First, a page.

A key feature of the roof is the use of glued laminated timber for the primary concourse roof structure (Figure 6). Glued Laminated Timber is a type of structural engineered wood product constituted by layers of dimensional lumber bonded together with durable, moisture-resistant structural adhesives. It has been chosen for its high strength to weight ratio, sustainability credentials, inherent durability, suitability for Design for Manufacture and Assembly (DfMA). The use of timber in the Interchange station roof uses 400 tonnes less embodied carbon than a fully steel alternative.

Picture of structural roof analysis models
Figure 6 – Structural roof analysis models

Timber is a hydroscopic material, meaning its moisture content will vary in response to the surrounding environmental conditions. The moisture content of timber has direct implications on its structural and durability performance and, hence, understanding the in-service conditions is an important aspect of the design process. The design team collaborated with timber experts and building physicists to conduct a dynamic assessment into the timber moisture content when exposed to the forecast environmental conditions.

It was therefore necessary to demonstrate that the internal conditions did not result in a moisture content that could compromise on the 120-year durability requirement. Since the concourse relies on passive strategies (natural ventilation, roof insulation, energy optimization, sustainable materials, natural lighting, glare control or rainwater harvesting) driven by the Sustainability ambitions[3], these internal conditions were uncontrolled by means of mechanical systems. As a result, the variation range on moisture content fell outside the values given by the Eurocode. To overcome the issues, the Advanced Digital Engineering team carried out a Computer Fluid Dynamics (CFD) analysis for an accurate understanding of the humidity and temperature stratification considering the passive strategies such as natural ventilation. Due to the highly dynamic nature of the environmental conditions and absorption rates, a specialist software programme called WUFI (Wärme Und Feuchte Instationär, in German) was used by the Facades team to determine the moisture content of a timber member when exposed to the forecast conditions (See figure 7). The software provided a 1-dimensional simulation (i.e. timber section depth) to capture the temporal changes in Relative Humidity and Temperature. This, together with specialist input from the Materials team were key to demonstrate compliance with the durability requirements.

Chart showing moisture content in timber section at varying depths over time (done with WUFI)
Figure 7 – Moisture content in timber section at varying depths over time (done with WUFI)

The predicted relative humidity and temperature of the concourse were determined using a forecast of future environmental conditions, taking climate change into consideration. The CFD analysis was showing the stratification of the internal conditions of the air. This was also key to fine tune the passive strategies and validate a design that did not rely on mechanical systems to provide comfort conditions for users, contributing thus to the reduction of the operational carbon footprint along with other strategies such as maximising daylight, rainwater harvesting or material selection. And becoming, this way, the first railway station in the world to achieve the top sustainability certification.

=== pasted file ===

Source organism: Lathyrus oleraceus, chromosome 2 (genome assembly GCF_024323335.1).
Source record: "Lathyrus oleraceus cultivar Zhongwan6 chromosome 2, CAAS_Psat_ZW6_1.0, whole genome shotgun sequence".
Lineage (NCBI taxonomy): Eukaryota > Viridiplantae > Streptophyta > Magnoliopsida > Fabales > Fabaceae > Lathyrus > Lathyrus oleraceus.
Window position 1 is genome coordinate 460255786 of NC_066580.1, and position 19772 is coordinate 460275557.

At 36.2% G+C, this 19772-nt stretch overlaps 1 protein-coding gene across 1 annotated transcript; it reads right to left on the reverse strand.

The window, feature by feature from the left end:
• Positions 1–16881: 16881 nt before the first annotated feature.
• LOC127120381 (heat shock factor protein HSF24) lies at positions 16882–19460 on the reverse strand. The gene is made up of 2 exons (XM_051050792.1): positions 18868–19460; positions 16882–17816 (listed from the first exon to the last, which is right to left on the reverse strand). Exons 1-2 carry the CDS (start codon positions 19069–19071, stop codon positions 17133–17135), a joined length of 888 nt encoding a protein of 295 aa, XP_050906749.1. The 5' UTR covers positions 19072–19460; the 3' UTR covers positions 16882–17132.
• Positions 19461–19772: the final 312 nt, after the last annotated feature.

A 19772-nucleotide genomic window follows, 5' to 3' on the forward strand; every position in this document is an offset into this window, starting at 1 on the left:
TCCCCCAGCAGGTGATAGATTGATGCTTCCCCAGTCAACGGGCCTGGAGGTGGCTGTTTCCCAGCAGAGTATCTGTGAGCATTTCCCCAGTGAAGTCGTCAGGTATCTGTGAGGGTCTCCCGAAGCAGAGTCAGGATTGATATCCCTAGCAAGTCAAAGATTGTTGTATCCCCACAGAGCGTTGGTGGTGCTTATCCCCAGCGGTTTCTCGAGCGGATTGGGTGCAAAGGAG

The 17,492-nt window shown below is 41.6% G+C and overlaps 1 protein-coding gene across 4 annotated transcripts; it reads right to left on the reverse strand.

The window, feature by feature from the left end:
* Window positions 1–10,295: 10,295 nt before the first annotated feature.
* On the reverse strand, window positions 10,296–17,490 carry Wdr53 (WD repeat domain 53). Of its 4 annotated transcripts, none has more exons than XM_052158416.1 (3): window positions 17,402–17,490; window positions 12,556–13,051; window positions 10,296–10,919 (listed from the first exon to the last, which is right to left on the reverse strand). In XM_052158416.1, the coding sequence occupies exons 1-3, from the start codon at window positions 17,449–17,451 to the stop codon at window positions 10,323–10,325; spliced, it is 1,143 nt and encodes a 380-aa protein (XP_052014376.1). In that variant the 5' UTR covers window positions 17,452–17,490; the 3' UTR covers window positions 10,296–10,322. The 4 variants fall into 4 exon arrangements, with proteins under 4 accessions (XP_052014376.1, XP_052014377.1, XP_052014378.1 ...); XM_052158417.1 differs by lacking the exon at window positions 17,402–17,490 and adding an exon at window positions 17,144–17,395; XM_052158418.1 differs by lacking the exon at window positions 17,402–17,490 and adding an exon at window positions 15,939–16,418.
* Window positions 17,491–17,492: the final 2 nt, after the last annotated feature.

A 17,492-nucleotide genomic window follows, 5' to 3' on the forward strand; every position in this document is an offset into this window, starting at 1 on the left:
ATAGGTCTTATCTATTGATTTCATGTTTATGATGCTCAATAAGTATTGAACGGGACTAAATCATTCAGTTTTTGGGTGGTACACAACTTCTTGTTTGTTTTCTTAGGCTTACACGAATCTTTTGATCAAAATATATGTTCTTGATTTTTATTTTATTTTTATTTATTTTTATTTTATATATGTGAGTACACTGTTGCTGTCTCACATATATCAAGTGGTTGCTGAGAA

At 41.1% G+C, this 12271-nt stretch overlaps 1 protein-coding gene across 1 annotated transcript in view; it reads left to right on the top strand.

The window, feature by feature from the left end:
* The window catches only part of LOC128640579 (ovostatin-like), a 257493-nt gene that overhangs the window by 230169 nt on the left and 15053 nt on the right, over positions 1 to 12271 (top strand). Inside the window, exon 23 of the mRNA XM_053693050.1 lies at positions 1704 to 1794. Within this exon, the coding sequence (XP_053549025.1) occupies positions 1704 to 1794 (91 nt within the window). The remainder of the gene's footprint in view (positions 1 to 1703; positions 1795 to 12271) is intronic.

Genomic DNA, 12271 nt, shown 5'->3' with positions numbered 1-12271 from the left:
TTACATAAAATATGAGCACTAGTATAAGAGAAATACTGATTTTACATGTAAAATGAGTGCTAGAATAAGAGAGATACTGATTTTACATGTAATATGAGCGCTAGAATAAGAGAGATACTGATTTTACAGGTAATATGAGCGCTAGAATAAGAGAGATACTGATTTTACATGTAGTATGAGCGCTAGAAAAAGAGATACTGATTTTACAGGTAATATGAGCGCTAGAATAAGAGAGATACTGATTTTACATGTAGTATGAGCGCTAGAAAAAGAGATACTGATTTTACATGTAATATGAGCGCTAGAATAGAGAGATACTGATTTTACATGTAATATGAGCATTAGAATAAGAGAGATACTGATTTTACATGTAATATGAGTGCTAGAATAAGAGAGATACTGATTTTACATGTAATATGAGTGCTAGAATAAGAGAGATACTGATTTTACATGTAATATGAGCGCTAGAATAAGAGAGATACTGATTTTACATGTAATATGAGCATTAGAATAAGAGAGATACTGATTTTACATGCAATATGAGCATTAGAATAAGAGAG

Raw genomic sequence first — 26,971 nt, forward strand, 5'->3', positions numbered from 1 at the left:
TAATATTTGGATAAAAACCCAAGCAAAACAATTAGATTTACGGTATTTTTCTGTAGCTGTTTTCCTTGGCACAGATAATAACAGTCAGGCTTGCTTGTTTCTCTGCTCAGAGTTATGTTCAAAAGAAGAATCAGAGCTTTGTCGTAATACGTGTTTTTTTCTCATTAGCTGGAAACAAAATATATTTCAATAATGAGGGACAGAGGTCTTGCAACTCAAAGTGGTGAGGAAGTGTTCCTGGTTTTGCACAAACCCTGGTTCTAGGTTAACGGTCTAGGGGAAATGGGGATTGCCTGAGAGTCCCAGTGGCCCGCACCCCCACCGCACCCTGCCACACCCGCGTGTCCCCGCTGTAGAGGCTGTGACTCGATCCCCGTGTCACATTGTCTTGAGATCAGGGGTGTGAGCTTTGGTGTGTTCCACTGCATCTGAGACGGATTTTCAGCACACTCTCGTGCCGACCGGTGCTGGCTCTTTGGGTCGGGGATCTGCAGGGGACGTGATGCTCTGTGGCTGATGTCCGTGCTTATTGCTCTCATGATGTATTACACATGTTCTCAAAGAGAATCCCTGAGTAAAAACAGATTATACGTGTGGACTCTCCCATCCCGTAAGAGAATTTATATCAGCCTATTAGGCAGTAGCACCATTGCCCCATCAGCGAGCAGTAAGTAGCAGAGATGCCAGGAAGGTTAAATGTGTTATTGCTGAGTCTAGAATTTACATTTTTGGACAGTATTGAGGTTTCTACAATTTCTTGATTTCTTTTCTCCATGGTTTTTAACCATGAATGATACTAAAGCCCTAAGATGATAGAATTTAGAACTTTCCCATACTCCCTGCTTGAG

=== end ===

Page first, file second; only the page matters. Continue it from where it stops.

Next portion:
4. Security

Given the stations strategic importance, it was necessary to engineer the solution to meet the resilience requirements in a blast event, driven by the Security team in collaboration with HS2 subject matter experts. The structure has been designed to allow for a suitable level of robustness, developed in close collaboration with the Arup Security team, the design basis threats have been determined through a Threat and Vulnerability Risk Assessment in relation with HS2 Operational Safety requirements[4] and the structural systems designed accordingly.

Blast roof simulations (Figure 8) have been carried out to verify the design compliance with the specific security requirements, from this process key principles were adopted in the roof design.

Diagram showing peak pressure contour from blast load derived numerically from CFD analysis
Figure 8 – Peak pressure contour from blast load derived numerically from CFD analysis

5. Passive design

Optimising the building form and orientation with respect to the climate is important to create comfortable and environmentally welcoming spaces that give a sense of warmth, freshness and light. The performance of the building fabric is important to reduce heat loss in winter via conduction through the walls and glass and the infiltration of outdoor air through small gaps. In summer the performance of the building fabric is important to prevent overheating. Fabric U-values and air tightness were based on the values in the Building Regulations Part L [5] as a minimum requirement and these were improved upon where it is found that there was a significant advantage in doing so.